BSC Summit

Monday, July 18, 2016

Solar Panels May Soon Prove to be Too Expensive



This is from a story in the DESMOG blog dated May 9, 2016

Louise Helton, owner of One Sun Solar Electric in Las Vegas, says that since January her company is doing more work removing solar panels from rooftops than installing them.

But at least she’s still in business, unlike many solar entrepreneurs in Nevada. She’s had to diversify into LED lighting installation and other sources of income.

“During the recession, rooftop solar was the bright spot in the Nevada economy,” Helton tells DeSmog. “We were booming. And now we’re dead.”

It was a decision by the Public Utility Commission of Nevada (PUCN) in December that delivered a fatal blow to rooftop solar in the sunniest state in the U.S.

By removing a key incentive for rooftop solar customers — net metering — the PUC made it prohibitively expensive for existing and future solar customers to use solar panels to generate part or all or their electricity needs.

CLICK HERE to read the entire article.

And another article dated April 13, 2012 on the Pointman's blog

THE SUN IS SETTING ON SOLAR POWER, THE MONEY’S GONE AND NOBODY’S ASKING ANY QUESTIONS.

If you keep an eye on the financial world, which I do, and especially the green sectors, which I also do, it’s been an interesting time of late. Within the last few weeks, Solar Trust of America (STA), owner of the world’s largest solar plant, filed for bankruptcy protection under Chapter 11, and nobody expects much of it, if anything, to emerge from it. STA joins a long list of companies in the solar energy sector, who’ve gone bankrupt, ducked into protection from their creditors, suspended production indefinitely or are simply circling the plughole.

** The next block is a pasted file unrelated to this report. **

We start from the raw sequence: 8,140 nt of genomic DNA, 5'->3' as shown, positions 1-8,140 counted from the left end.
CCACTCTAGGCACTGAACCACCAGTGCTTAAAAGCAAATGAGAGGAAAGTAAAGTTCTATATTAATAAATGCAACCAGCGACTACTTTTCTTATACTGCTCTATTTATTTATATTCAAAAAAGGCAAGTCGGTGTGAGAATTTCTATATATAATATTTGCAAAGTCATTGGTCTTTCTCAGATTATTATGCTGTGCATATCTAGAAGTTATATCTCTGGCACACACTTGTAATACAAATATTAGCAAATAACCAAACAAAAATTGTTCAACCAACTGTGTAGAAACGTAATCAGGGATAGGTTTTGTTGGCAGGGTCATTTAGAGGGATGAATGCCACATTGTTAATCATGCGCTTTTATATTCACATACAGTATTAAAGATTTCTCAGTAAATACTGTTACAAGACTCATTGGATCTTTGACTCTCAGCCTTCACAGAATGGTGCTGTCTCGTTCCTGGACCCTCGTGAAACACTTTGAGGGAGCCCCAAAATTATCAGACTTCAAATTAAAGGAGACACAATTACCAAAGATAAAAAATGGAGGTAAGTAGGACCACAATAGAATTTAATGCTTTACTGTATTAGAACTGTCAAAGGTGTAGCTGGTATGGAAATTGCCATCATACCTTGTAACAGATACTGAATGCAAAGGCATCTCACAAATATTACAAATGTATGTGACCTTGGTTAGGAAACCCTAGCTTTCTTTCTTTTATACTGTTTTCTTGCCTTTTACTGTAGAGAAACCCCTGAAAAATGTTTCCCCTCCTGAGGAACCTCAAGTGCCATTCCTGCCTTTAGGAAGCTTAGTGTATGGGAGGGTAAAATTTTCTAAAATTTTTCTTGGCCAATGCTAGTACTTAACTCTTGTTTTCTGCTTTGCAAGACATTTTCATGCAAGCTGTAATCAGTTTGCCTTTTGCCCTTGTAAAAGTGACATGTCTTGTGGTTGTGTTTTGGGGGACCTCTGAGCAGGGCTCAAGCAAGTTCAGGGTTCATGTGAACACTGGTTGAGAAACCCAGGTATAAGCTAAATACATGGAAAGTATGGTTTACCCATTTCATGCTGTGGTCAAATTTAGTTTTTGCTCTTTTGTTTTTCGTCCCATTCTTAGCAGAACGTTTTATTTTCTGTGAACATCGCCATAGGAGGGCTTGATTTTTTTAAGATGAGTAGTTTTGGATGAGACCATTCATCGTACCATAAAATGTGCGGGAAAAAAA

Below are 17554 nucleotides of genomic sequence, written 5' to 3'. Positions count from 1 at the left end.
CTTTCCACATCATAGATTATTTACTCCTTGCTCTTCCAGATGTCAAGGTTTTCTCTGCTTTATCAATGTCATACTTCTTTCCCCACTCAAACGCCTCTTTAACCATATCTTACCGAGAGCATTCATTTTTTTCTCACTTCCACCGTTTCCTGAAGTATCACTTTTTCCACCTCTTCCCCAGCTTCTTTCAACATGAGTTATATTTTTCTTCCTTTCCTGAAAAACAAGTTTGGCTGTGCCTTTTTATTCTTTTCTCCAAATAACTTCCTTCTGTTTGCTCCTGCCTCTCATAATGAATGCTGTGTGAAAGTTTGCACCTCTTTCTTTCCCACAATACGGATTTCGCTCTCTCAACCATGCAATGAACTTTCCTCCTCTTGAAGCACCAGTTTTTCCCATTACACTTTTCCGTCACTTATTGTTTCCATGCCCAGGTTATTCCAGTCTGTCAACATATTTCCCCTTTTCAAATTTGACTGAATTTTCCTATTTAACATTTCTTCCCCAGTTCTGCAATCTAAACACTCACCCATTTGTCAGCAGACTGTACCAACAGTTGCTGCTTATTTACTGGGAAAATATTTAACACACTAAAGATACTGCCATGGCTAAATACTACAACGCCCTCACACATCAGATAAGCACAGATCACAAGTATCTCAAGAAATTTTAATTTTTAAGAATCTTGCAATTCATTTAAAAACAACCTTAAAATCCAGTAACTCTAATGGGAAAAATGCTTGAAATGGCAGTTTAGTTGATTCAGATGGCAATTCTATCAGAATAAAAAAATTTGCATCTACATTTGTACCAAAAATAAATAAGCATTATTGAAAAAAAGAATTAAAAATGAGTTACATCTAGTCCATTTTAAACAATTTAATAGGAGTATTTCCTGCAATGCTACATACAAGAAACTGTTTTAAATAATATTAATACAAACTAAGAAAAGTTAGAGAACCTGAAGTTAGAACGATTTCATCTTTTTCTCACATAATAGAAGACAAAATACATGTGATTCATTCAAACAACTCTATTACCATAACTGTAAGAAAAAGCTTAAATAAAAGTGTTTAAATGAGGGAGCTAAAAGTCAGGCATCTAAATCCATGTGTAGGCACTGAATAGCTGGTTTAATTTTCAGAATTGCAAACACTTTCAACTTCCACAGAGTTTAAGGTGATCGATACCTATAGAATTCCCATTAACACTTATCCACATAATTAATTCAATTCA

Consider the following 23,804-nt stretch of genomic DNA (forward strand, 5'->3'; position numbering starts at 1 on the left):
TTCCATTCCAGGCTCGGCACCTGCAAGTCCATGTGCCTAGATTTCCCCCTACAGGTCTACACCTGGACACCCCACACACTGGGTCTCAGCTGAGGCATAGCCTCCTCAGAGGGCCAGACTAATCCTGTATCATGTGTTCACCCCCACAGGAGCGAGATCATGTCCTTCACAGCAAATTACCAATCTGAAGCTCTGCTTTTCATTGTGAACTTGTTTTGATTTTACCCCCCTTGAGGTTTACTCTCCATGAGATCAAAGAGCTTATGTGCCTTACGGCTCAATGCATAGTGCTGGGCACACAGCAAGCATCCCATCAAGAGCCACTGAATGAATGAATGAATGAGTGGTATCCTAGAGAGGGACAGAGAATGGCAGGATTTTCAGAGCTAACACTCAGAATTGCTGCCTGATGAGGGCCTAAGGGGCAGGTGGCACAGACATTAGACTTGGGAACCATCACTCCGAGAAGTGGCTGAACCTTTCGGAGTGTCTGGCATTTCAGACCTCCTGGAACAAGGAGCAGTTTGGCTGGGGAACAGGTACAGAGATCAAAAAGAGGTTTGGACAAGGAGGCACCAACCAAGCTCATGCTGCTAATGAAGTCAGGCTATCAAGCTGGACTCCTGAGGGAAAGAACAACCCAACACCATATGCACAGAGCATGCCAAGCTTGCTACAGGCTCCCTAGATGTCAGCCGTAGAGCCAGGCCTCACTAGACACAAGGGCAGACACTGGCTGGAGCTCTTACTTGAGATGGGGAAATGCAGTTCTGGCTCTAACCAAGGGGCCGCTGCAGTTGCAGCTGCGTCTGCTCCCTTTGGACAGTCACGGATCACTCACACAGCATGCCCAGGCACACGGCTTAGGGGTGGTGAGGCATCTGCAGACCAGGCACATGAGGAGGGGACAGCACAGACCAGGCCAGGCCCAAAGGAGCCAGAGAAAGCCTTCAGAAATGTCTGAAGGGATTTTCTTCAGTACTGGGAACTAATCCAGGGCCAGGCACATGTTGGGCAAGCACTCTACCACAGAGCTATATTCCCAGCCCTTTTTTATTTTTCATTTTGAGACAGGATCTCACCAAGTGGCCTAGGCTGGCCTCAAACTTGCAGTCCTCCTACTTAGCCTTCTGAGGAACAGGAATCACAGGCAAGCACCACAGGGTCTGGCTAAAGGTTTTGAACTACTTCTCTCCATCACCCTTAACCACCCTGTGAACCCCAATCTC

Across the world, a few of the more prominent and expensive casualties are Solyndra, Solar Millennium AG, Energy Conversion Devices Inc, Q-Cells, Solon, Solar Millenium, Solarhybrid, Ener1, Range Fuels, Beacon Power Corp and there’s a whole lot of others. In case you haven’t noticed, it’s probably not a good idea to invest your hard-earned pennies in any company with “solar” in its name. It’s almost as bad a mistake as thinking you had some sort of long-term future employment with one of them.


Nearly all of these companies were the beneficiaries of huge government startup grants or loan guarantees. The products they made were effectively sold to consumers with a subsidy, to make them more attractive. The customers also had the benefit of some generous feed-in tariff schemes. All that money that was sunk into them has now gone and the specific green industry sector it was expected to create, is pretty much moribund.

CLICK HERE to read the entire Portman's article.

2 comments:

Harris Woodward said...

Coach, beg to differ.

Nevada is in fact screwed out of solar PV by an unprecedented and politically charged PUC that favors fossil fuels. But they are the exception, not the rule. Texas is booming in wind and solar, and this isn't exactly a tree hugging state. Oil baron T. Boone Pickens was the first to plow his money into renewables there.